Maybe the mishap pilot did everything possible to avoid the crash, to no avail. There is something strange though:

A pilot on the ground at the landing site reported that the accident helicopter began to decelerate as it approached the landing pads and entered a nose-up attitude, then turned left toward the landing pads, transitioned through several pitch oscillations, and drifted aft.
I am not sure to understand what this "drifting aft" could mean.

Either way, the pilot coming in just 5 min before the mishap pilot, reported that he managed to handle the situation as per text book (increase airspeed, give the Fenestron the boot). Somewhere else we read that this pilot now has misgivings that he didn't alert is fellow pilot. I would feel the same. Here is what this pilot told the accident investigators:

The airspeed rapidly decayed and it required all of his effort to maintain control of the helicopter. As the helicopter began to descend, he increased collective to arrest the descent and was able to maintain control by pushing the cyclic forward and right to increase airspeed while applying full right pedal to keep the nose straight. He successfully landed the helicopter on one of the west pads.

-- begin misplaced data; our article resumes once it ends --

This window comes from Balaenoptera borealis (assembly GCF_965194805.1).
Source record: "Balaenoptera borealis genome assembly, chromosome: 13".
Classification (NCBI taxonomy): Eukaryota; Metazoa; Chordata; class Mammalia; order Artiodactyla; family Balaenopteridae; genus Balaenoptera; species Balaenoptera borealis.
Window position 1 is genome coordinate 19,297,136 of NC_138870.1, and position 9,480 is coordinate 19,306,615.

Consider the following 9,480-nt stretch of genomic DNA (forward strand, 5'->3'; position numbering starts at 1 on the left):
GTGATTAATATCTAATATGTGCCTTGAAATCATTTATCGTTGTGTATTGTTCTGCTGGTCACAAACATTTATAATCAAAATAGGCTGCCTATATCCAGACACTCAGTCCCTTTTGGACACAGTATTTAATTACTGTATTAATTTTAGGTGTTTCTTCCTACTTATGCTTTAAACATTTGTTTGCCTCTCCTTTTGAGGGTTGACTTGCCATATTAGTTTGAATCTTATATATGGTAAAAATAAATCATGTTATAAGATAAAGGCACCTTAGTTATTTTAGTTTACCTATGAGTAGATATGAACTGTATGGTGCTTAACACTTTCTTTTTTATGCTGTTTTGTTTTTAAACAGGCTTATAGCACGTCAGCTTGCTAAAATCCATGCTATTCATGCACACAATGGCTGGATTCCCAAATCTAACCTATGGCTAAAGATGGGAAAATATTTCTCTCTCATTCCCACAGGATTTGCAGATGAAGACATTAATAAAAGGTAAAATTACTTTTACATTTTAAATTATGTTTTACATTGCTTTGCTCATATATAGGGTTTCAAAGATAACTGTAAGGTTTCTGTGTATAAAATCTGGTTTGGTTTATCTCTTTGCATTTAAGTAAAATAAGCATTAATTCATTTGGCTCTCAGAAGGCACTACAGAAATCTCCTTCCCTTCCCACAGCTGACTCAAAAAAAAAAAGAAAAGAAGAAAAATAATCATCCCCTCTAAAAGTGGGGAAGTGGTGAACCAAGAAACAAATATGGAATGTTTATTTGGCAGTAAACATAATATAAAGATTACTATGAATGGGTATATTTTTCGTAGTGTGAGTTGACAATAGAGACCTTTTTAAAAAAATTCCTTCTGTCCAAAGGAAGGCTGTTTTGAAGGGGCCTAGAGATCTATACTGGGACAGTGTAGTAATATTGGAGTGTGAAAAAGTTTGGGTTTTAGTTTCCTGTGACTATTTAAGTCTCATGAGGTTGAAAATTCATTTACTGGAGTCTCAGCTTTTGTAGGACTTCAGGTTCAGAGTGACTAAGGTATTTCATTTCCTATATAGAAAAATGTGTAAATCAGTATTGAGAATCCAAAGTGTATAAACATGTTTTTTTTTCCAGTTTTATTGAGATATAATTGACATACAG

(By the way, not sure whether maybe decreasing collective instead of increasing torque, and pushing cyclic to the left, that is into the torque-induced turn and in this case away from the terrain, would be a better approach? But hey, he survived, and I wasn't there...)

The mishap pilot had 2,400+ HRS TTRW, of which 1,000+ on type. The latter acquired over the past four years flying for this operator. However, he only flew 2 HRS in the past 30 days before the accident. The report doesn't dwell on this any further.

Another point that puzzles me is that 2,396 HRS of 2,423 HRS TTRW were PIC. That only leaves 27 HRS dual instruction over his entire flying career. These are also the numbers stated in the "Accident Report" (not the investigation report, but the initial report to the FAA). Don't they record recurrent training and line checks as "Dual"?

So what do we learn?

Last edited by Hot and Hi; 17th Jan 2021 at 20:32. Reason: Spelling
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Old 17th Jan 2021, 23:10
  #147 (permalink)  
 
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Originally Posted by Hot and Hi View Post